Charter schools still get no respect
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A lot of folks who see the need for innovation in urban public schooling are wondering whether and where that innovation is happening. It is happening, and where may be a surprise to you.
See how you do on the following quiz:
1. What Allegheny County school was the top performing high-poverty school on last year's state tests?
Propel Charter School McKeesport (88 percent of its students were economically disadvantaged and 74 percent were proficient on state tests).
2. What Allegheny County school was the only school in the last three years to be recognized as a Blue Ribbon School by the U.S. Department of Education?
Manchester Academic Charter School was named a 2008 Blue Ribbon School (99 percent of its students are African-American).
3. What local school was the focus of a recent ABC "Good Morning America" segment highlighting urban-school success stories?
City Charter High School was featured on Sept. 18.
4. What majority African-American school system posted top state test scores among black children?
Propel Schools (black students at Propel's four charter schools outperformed the state average by 17 percent last year).
If you're surprised that charter schools are part of the answer to all of these questions, you have company. Apparently, many people leading local urban school districts also have missed the news that charter schools have become a major source of innovation in Allegheny County and across the country.
I've served as the executive director of Propel Schools for six years and been involved with charter schools for more than a decade, and this almost willful decision to ignore what is happening in charter schools still surprises me. This attitude was on display last month when the Woodland Hills School District voted down a Propel charter application that would have expanded our presence in that community.
One of Propel's five existing charter schools already is located in Woodland Hills, and more than 5 percent of the district's children currently attend a Propel school. But parent demand for a Propel education far outstrips our current enrollment capacity (our 1,000-plus student waiting list includes more than 400 Woodland Hills residents) and parents of Propel K-8 students want a Propel high school option. Woodland Hills, on the other hand, has struggled over a period of years with low performance on state tests and (perhaps not surprisingly) declining enrollment.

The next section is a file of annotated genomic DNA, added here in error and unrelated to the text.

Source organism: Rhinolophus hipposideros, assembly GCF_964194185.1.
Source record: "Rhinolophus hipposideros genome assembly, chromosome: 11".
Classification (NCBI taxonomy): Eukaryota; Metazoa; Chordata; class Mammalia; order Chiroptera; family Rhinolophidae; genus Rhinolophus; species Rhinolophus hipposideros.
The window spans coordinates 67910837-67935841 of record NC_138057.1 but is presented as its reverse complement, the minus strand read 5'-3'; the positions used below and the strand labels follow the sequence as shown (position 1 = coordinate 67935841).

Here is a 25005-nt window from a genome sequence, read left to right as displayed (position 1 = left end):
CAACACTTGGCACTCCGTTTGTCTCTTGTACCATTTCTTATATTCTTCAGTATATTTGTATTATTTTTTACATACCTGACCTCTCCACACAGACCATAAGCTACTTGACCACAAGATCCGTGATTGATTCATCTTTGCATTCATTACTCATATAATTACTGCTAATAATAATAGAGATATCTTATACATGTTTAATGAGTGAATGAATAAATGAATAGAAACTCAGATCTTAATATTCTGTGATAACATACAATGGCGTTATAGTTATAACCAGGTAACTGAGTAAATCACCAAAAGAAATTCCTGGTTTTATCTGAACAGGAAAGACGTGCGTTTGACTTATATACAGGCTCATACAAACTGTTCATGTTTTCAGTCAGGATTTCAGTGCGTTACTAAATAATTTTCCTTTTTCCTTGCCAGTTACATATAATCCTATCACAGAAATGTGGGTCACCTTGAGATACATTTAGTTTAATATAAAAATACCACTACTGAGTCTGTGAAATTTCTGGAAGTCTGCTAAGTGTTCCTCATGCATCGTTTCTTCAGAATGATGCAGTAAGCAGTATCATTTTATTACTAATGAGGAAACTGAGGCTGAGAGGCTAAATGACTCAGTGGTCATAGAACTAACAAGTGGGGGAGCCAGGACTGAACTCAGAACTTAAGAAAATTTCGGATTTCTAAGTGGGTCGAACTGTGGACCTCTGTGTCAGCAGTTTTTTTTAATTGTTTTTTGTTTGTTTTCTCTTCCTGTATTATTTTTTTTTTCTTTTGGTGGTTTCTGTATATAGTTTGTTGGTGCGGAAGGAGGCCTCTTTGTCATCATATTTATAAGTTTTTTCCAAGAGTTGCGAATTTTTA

Despite all this, and despite evidence that Propel is outperforming Woodland Hills on every possible measure (23 percent more Propel students met grade level on state tests last year), some on the Woodland Hills school board are still wondering aloud about whether there is anything innovative going on at Propel's schools. That amazes me. Why is it that parents are finding innovation where school district leaders are not?
One simple explanation is that they are looking. Parents are actively seeking better options for their children. They visit our schools; they talk to us. They want information, such as that provided in the A+ Schools publication whose release the Post-Gazette reported yesterday ("Report Tracks Students' Progress").
Unfortunately, those who run urban districts like Duquesne and Woodland Hills seem to studiously avoid any engagement with charter schools. Even when school districts attempt to replicate programs with which charter schools have significant experience, the phone is silent. Even as Woodland Hills school directors and administrators reviewed our recent charter application, not a single one paid us a visit.
All of this wouldn't matter so much if our country's future weren't in such desperate need of strong urban schools able to graduate talented innovators. If the urban schools that serve most children of color in this country don't deliver soon, we'll see even wider racial and class gaps that could have dangerous ramifications for the social fabric of our country. As our population ages, the economy also will need the talents of those growing up in urban areas to support those no longer working.
That's why it's so distressing that the people running urban school districts ignore the innovation going on in charter schools.
Given that charter schools do compete successfully against public schools for students and dollars, perhaps their reluctance is understandable. But it is critical that we recognize public school-district platitudes about the lack of innovation in charter schools for the self-serving rhetoric that it is.
Let's celebrate the parents who are lining up for innovation and find ways to expand successful charter schools -- even if it has to be over the objection of local school districts.
First Published November 12, 2008 12:00 am